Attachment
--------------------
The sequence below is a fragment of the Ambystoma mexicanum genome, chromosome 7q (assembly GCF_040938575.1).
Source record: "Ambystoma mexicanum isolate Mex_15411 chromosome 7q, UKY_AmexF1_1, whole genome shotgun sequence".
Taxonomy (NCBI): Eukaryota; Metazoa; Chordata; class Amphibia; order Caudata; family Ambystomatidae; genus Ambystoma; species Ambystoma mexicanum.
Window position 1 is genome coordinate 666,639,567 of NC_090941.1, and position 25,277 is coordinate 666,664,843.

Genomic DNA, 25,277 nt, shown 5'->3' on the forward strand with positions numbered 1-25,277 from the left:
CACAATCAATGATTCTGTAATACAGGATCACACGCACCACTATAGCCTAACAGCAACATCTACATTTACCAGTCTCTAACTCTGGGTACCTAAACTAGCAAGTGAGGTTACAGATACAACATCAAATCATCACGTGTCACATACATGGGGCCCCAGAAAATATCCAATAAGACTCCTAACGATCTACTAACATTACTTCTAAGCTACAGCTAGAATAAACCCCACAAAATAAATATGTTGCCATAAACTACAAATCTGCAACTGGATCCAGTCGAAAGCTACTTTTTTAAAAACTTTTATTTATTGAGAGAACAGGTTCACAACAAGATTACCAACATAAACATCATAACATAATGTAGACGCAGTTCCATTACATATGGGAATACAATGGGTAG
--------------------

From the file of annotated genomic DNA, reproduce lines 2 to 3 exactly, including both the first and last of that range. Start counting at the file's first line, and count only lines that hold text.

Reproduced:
Source record: "Ambystoma mexicanum isolate Mex_15411 chromosome 7q, UKY_AmexF1_1, whole genome shotgun sequence".
Taxonomy (NCBI): Eukaryota; Metazoa; Chordata; class Amphibia; order Caudata; family Ambystomatidae; genus Ambystoma; species Ambystoma mexicanum.